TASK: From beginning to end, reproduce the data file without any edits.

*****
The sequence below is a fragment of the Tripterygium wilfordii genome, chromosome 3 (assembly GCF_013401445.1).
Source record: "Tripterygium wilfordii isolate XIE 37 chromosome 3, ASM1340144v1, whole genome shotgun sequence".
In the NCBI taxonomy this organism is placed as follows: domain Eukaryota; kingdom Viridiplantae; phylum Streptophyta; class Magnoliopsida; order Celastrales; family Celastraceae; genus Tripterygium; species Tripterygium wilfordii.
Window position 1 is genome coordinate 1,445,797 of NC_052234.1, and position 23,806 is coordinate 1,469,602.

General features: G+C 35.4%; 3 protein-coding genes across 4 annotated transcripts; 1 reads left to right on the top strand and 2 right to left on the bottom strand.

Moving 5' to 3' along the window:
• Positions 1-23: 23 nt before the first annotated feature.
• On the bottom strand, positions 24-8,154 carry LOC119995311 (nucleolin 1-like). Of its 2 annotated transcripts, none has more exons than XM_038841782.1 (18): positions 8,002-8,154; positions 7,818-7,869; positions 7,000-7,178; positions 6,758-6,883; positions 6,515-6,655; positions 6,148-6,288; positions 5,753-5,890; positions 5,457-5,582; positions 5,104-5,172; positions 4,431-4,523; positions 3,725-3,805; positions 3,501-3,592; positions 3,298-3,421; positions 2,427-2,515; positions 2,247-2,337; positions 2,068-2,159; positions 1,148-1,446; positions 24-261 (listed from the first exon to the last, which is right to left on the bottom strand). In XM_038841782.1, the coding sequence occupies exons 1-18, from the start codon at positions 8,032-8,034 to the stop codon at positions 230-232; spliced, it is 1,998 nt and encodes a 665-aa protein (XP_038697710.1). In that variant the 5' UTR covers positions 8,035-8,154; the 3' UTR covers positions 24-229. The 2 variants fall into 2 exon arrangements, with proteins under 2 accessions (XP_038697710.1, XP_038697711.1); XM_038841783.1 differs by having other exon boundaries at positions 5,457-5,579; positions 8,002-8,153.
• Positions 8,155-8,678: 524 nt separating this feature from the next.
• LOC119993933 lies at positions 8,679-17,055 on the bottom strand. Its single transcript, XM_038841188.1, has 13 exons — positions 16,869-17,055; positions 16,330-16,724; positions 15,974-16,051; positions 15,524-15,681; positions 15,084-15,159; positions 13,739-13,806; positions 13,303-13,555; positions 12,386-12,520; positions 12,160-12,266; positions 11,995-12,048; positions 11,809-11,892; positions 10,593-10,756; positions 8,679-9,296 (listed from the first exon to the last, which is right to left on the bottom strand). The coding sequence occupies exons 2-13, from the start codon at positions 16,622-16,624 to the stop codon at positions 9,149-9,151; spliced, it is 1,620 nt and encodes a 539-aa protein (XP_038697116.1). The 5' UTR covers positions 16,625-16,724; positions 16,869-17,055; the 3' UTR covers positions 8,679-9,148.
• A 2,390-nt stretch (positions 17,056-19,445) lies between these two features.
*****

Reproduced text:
The sequence below is a fragment of the Tripterygium wilfordii genome, chromosome 3 (assembly GCF_013401445.1).
Source record: "Tripterygium wilfordii isolate XIE 37 chromosome 3, ASM1340144v1, whole genome shotgun sequence".
In the NCBI taxonomy this organism is placed as follows: domain Eukaryota; kingdom Viridiplantae; phylum Streptophyta; class Magnoliopsida; order Celastrales; family Celastraceae; genus Tripterygium; species Tripterygium wilfordii.
Window position 1 is genome coordinate 1,445,797 of NC_052234.1, and position 23,806 is coordinate 1,469,602.

General features: G+C 35.4%; 3 protein-coding genes across 4 annotated transcripts; 1 reads left to right on the top strand and 2 right to left on the bottom strand.

Moving 5' to 3' along the window:
• Positions 1-23: 23 nt before the first annotated feature.
• On the bottom strand, positions 24-8,154 carry LOC119995311 (nucleolin 1-like). Of its 2 annotated transcripts, none has more exons than XM_038841782.1 (18): positions 8,002-8,154; positions 7,818-7,869; positions 7,000-7,178; positions 6,758-6,883; positions 6,515-6,655; positions 6,148-6,288; positions 5,753-5,890; positions 5,457-5,582; positions 5,104-5,172; positions 4,431-4,523; positions 3,725-3,805; positions 3,501-3,592; positions 3,298-3,421; positions 2,427-2,515; positions 2,247-2,337; positions 2,068-2,159; positions 1,148-1,446; positions 24-261 (listed from the first exon to the last, which is right to left on the bottom strand). In XM_038841782.1, the coding sequence occupies exons 1-18, from the start codon at positions 8,032-8,034 to the stop codon at positions 230-232; spliced, it is 1,998 nt and encodes a 665-aa protein (XP_038697710.1). In that variant the 5' UTR covers positions 8,035-8,154; the 3' UTR covers positions 24-229. The 2 variants fall into 2 exon arrangements, with proteins under 2 accessions (XP_038697710.1, XP_038697711.1); XM_038841783.1 differs by having other exon boundaries at positions 5,457-5,579; positions 8,002-8,153.
• Positions 8,155-8,678: 524 nt separating this feature from the next.
• LOC119993933 lies at positions 8,679-17,055 on the bottom strand. Its single transcript, XM_038841188.1, has 13 exons — positions 16,869-17,055; positions 16,330-16,724; positions 15,974-16,051; positions 15,524-15,681; positions 15,084-15,159; positions 13,739-13,806; positions 13,303-13,555; positions 12,386-12,520; positions 12,160-12,266; positions 11,995-12,048; positions 11,809-11,892; positions 10,593-10,756; positions 8,679-9,296 (listed from the first exon to the last, which is right to left on the bottom strand). The coding sequence occupies exons 2-13, from the start codon at positions 16,622-16,624 to the stop codon at positions 9,149-9,151; spliced, it is 1,620 nt and encodes a 539-aa protein (XP_038697116.1). The 5' UTR covers positions 16,625-16,724; positions 16,869-17,055; the 3' UTR covers positions 8,679-9,148.
• A 2,390-nt stretch (positions 17,056-19,445) lies between these two features.